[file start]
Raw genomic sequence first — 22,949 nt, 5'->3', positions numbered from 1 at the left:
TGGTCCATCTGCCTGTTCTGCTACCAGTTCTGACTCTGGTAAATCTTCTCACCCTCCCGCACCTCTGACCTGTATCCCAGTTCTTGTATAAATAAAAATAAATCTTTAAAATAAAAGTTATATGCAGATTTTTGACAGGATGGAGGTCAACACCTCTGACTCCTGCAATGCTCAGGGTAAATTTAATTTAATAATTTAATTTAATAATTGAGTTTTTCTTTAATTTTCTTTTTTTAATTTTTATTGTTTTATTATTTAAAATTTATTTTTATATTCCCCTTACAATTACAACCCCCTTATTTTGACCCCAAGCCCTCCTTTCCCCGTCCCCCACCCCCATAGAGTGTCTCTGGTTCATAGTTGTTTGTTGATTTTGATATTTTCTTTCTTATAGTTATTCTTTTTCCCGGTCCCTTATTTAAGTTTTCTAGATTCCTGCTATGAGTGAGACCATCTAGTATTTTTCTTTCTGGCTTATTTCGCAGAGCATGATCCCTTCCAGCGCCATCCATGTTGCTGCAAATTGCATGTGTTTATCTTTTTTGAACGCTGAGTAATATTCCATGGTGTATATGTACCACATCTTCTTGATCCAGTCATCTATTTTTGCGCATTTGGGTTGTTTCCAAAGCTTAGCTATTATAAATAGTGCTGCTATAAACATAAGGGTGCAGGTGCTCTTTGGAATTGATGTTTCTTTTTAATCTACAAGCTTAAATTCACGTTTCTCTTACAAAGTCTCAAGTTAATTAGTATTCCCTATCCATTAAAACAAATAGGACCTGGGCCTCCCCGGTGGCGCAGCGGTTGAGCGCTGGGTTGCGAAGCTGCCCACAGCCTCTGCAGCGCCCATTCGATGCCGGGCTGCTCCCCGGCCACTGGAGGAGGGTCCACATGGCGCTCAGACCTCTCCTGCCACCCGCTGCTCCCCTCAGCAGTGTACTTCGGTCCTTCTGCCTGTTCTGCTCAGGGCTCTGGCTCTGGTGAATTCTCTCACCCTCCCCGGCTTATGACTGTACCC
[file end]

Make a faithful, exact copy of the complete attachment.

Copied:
Raw genomic sequence first — 22,949 nt, 5'->3', positions numbered from 1 at the left:
TGGTCCATCTGCCTGTTCTGCTACCAGTTCTGACTCTGGTAAATCTTCTCACCCTCCCGCACCTCTGACCTGTATCCCAGTTCTTGTATAAATAAAAATAAATCTTTAAAATAAAAGTTATATGCAGATTTTTGACAGGATGGAGGTCAACACCTCTGACTCCTGCAATGCTCAGGGTAAATTTAATTTAATAATTTAATTTAATAATTGAGTTTTTCTTTAATTTTCTTTTTTTAATTTTTATTGTTTTATTATTTAAAATTTATTTTTATATTCCCCTTACAATTACAACCCCCTTATTTTGACCCCAAGCCCTCCTTTCCCCGTCCCCCACCCCCATAGAGTGTCTCTGGTTCATAGTTGTTTGTTGATTTTGATATTTTCTTTCTTATAGTTATTCTTTTTCCCGGTCCCTTATTTAAGTTTTCTAGATTCCTGCTATGAGTGAGACCATCTAGTATTTTTCTTTCTGGCTTATTTCGCAGAGCATGATCCCTTCCAGCGCCATCCATGTTGCTGCAAATTGCATGTGTTTATCTTTTTTGAACGCTGAGTAATATTCCATGGTGTATATGTACCACATCTTCTTGATCCAGTCATCTATTTTTGCGCATTTGGGTTGTTTCCAAAGCTTAGCTATTATAAATAGTGCTGCTATAAACATAAGGGTGCAGGTGCTCTTTGGAATTGATGTTTCTTTTTAATCTACAAGCTTAAATTCACGTTTCTCTTACAAAGTCTCAAGTTAATTAGTATTCCCTATCCATTAAAACAAATAGGACCTGGGCCTCCCCGGTGGCGCAGCGGTTGAGCGCTGGGTTGCGAAGCTGCCCACAGCCTCTGCAGCGCCCATTCGATGCCGGGCTGCTCCCCGGCCACTGGAGGAGGGTCCACATGGCGCTCAGACCTCTCCTGCCACCCGCTGCTCCCCTCAGCAGTGTACTTCGGTCCTTCTGCCTGTTCTGCTCAGGGCTCTGGCTCTGGTGAATTCTCTCACCCTCCCCGGCTTATGACTGTACCC